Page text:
New research has revealed the true cost of the current Brexit deal as negotiated by the UK Prime Minister.
The report, The Economic Consequences of the Brexit Deal, was published by academic think tank The UK in a Changing Europe; it examined the impact of the withdrawal agreement between the UK and EU.
The report estimated that the current deal would reduce the UK GDP per capita in a decade by between 1.9 per cent and 5.5 per cent.
The cost to the public finances is better off under the deal scenario than a no-deal one, with the deal costing between 0.4 of a percentage point and 1.8 per cent of GDP and a no-deal costing between 1 and 3.1 per cent.
The report considered three scenarios: remain, deal and no-deal, with the no-deal being worse case in all scenarios.
The UK in a Changing Europe’s director Professor Anand Menon said that the economic impact of Brexit had been lost in the politics, but it needed to be considered.
“Obviously, this kind of economic modelling needs to be treated with appropriate caution. However, our estimates provide a clear indication of the broad scale of the impact of the deal negotiated by the Prime Minister.”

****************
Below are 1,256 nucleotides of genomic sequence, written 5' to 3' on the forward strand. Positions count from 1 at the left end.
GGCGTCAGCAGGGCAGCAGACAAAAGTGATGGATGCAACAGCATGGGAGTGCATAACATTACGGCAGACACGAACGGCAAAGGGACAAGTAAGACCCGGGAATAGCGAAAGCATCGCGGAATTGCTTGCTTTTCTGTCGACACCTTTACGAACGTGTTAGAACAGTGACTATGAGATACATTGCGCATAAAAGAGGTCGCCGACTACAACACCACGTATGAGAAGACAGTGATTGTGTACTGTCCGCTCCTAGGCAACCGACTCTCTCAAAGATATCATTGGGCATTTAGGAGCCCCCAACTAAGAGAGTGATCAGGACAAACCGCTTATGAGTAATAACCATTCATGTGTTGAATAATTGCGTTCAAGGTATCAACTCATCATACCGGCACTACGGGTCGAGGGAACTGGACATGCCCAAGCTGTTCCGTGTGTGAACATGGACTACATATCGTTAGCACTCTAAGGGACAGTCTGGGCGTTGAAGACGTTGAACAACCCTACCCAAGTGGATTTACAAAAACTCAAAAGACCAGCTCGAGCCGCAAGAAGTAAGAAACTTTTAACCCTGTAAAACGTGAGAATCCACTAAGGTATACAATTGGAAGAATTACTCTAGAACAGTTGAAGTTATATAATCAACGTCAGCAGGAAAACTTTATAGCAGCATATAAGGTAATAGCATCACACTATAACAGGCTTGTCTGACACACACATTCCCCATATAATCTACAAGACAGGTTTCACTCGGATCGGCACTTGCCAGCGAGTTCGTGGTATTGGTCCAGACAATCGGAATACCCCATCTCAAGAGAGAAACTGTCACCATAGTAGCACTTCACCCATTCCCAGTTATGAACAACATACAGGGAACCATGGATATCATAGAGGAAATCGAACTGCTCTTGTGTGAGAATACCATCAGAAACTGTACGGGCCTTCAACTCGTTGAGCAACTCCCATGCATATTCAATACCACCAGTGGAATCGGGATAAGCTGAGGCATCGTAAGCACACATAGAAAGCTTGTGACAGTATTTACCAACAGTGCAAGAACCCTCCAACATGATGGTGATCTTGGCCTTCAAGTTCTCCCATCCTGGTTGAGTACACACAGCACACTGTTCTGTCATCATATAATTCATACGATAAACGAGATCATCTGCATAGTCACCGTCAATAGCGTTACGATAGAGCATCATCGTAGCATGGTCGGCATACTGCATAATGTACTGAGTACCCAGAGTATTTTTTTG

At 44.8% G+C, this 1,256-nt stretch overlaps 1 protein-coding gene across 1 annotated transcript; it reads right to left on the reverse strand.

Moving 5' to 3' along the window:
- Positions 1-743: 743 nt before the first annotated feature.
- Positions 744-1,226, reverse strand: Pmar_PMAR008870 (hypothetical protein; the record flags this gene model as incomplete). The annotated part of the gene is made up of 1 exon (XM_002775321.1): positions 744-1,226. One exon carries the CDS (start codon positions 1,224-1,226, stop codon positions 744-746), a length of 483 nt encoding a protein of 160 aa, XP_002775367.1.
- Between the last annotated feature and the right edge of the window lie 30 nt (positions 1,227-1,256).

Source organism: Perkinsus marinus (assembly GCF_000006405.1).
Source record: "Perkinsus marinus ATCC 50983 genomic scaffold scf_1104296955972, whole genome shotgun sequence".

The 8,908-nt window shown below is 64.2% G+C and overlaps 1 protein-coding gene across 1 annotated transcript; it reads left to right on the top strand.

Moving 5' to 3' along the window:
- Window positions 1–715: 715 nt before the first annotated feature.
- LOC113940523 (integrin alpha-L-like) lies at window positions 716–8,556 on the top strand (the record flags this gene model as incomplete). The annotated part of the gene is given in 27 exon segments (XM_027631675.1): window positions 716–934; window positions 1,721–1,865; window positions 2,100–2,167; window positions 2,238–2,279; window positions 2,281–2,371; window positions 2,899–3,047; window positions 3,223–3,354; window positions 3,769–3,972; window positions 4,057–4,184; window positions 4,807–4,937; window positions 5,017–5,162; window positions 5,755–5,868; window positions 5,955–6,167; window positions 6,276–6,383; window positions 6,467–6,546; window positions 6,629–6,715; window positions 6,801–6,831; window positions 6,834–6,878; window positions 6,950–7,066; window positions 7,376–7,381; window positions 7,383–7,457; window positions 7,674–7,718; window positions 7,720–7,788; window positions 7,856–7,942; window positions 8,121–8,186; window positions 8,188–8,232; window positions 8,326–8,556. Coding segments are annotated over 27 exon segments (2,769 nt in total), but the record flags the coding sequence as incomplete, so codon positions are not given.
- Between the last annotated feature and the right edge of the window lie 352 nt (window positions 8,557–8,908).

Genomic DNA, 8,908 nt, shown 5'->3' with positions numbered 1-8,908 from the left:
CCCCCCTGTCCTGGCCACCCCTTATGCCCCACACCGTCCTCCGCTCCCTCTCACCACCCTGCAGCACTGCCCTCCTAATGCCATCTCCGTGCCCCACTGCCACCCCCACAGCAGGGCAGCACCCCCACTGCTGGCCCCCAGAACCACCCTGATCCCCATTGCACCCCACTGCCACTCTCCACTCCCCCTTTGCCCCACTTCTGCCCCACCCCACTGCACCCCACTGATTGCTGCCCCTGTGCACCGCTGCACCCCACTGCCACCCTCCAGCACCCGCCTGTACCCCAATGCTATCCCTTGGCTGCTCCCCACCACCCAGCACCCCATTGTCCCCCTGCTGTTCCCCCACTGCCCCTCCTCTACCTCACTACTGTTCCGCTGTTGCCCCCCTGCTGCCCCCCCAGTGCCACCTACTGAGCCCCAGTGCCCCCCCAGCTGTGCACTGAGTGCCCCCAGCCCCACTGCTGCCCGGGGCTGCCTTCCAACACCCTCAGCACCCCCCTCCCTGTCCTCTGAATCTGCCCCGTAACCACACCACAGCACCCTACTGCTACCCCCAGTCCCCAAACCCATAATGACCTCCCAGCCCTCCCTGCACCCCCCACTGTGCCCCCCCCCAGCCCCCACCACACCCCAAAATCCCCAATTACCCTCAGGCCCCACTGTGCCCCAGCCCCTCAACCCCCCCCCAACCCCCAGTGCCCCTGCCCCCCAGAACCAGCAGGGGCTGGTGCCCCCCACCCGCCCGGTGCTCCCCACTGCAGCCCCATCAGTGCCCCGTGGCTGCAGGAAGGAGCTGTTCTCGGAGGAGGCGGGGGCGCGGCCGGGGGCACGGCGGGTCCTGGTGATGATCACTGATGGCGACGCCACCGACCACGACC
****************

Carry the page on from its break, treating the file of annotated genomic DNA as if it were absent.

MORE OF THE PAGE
The report found that the two biggest impactors on the UK economy would be trade and immigration.
Under the deal, it has been assumed the UK will remain in a customs union with the EU but will leave the single market, which would increase the regulatory barriers to both goods and services.
The reduced immigration would impact both skills and unskilled labor, with a reduction to UK GDP per capita of between 1.9 per cent and 5.5 per cent.
A no-deal would see the UK substantially worse off with a reduction of between 3.5 and 8.7 per cent.
Senior fellow at the think tank Professor Jonathan Portes said the deal would be a long way from frictionless trade.
“The additional trade barriers, combined with reductions in both skilled and unskilled migration from the ending of free movement, would leave the UK economy significantly smaller than it would otherwise have been over the medium to long term. That, in turn, would mean higher taxes or public spending.”
The deal has been signed off by the EU but it has yet to pass the UK parliament – where it is not expected to – which could mean a no-deal is in the future for the UK.
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